Japan's Meteorological Agency said Typhoon Faxai had grown to a "very powerful” storm that was located about 60 miles south of Tokyo, traveling northeast at about 12 mph.
Forecasters warned that central and eastern Japan, including Tokyo, may see record winds from Faxai as it moves over the areas with winds up to 134 mph, Kyodo News reported. The maximum sustained winds are equivalent to a Category 2 or 3 hurricane.
“Please be on full alert against gusts and high waves and be vigilant about landslides, floods and swollen rivers,” Japan's weather agency said in a statement.
Between 7 and 15 inches of rain is forecast to fall across parts of the region, in addition to rough seas.
Typhoon Faxai can be seen approaching eastern Japan on Sunday. (Japan Meteorological Agency)
An additional 2.4 million people in Kanagawa, Shizuoka prefectures and neighboring areas were being advised to prepare for possible evacuations, NHK reported.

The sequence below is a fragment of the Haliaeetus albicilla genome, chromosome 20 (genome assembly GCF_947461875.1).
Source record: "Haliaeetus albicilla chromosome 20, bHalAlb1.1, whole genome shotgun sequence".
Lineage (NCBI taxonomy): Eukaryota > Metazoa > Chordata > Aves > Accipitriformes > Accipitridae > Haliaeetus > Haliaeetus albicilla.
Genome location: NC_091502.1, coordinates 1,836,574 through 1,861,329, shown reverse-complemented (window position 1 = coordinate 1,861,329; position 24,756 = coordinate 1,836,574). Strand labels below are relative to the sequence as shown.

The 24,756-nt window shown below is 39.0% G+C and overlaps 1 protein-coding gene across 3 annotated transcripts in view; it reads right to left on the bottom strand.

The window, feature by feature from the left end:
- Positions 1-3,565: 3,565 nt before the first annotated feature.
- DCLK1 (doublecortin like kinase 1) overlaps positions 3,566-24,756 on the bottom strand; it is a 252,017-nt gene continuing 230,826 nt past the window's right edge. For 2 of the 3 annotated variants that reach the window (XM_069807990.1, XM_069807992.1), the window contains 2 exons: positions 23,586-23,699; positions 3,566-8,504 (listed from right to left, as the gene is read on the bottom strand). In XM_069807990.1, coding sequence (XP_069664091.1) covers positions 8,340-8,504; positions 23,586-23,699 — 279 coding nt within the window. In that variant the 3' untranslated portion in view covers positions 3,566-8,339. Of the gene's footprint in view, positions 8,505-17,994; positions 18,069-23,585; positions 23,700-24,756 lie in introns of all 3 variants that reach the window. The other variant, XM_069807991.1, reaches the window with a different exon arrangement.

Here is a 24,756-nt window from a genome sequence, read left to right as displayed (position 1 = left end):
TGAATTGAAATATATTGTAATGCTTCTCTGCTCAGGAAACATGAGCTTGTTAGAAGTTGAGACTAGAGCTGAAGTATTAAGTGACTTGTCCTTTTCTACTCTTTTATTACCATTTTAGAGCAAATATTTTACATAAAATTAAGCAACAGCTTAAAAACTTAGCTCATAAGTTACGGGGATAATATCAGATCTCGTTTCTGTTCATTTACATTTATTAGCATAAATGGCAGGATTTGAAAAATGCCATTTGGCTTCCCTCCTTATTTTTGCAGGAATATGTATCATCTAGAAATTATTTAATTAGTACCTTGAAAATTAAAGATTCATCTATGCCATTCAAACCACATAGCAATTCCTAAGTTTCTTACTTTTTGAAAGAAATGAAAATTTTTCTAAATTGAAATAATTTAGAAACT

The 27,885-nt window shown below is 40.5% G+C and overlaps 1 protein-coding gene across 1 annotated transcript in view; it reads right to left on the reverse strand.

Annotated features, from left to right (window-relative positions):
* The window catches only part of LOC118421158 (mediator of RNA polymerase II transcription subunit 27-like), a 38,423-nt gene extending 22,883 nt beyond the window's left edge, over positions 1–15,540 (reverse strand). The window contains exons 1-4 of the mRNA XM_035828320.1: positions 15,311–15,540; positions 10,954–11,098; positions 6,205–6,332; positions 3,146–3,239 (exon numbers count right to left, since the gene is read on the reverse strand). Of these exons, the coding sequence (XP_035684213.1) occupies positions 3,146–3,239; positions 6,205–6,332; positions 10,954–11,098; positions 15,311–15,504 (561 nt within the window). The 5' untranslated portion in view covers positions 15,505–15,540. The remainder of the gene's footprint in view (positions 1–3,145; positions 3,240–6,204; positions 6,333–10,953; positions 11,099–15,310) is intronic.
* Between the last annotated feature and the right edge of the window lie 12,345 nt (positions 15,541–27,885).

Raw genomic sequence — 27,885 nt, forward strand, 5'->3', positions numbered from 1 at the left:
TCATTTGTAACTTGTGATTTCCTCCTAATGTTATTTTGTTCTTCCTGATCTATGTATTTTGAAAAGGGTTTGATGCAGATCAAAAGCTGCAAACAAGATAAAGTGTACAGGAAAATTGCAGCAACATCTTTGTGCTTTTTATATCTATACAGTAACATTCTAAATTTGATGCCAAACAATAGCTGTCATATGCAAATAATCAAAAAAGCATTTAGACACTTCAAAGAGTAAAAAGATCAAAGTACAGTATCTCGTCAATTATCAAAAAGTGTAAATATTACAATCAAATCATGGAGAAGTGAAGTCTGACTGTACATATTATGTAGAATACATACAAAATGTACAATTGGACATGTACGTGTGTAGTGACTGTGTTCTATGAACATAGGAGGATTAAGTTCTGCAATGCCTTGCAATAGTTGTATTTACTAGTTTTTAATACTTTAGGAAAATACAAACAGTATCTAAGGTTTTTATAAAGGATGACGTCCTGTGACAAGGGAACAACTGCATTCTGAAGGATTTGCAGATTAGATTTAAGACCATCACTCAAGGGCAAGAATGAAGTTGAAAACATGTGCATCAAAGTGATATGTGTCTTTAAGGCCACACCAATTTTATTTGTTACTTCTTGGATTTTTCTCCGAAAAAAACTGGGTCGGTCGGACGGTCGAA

Railway company JR East suspended services in the greater Tokyo area until 8 a.m. on Monday due to having to inspect tracks once the storm passes through.
The deadly storm flattened entire neighborhoods and left an estimated 76,000 people homeless; insight from Anthiniqueko Gibson, CEO of BahamasEvac Services.
While there were no immediate reports of injuries or significant damage due to the storm, eight surfers had to be rescued amid high waves off Shizuoka Prefecture after they were swept out to sea, local officials told the Japan Times.
“Two helicopters were dispatched while special rescuers rushed out to sea,” a fire department spokesman told the news outlet. “We sent two of them to hospital, but no one was in danger of dying."
Numerous flights were also canceled at Tokyo's Haneda airport due to the approaching storm, Kyodo News reported.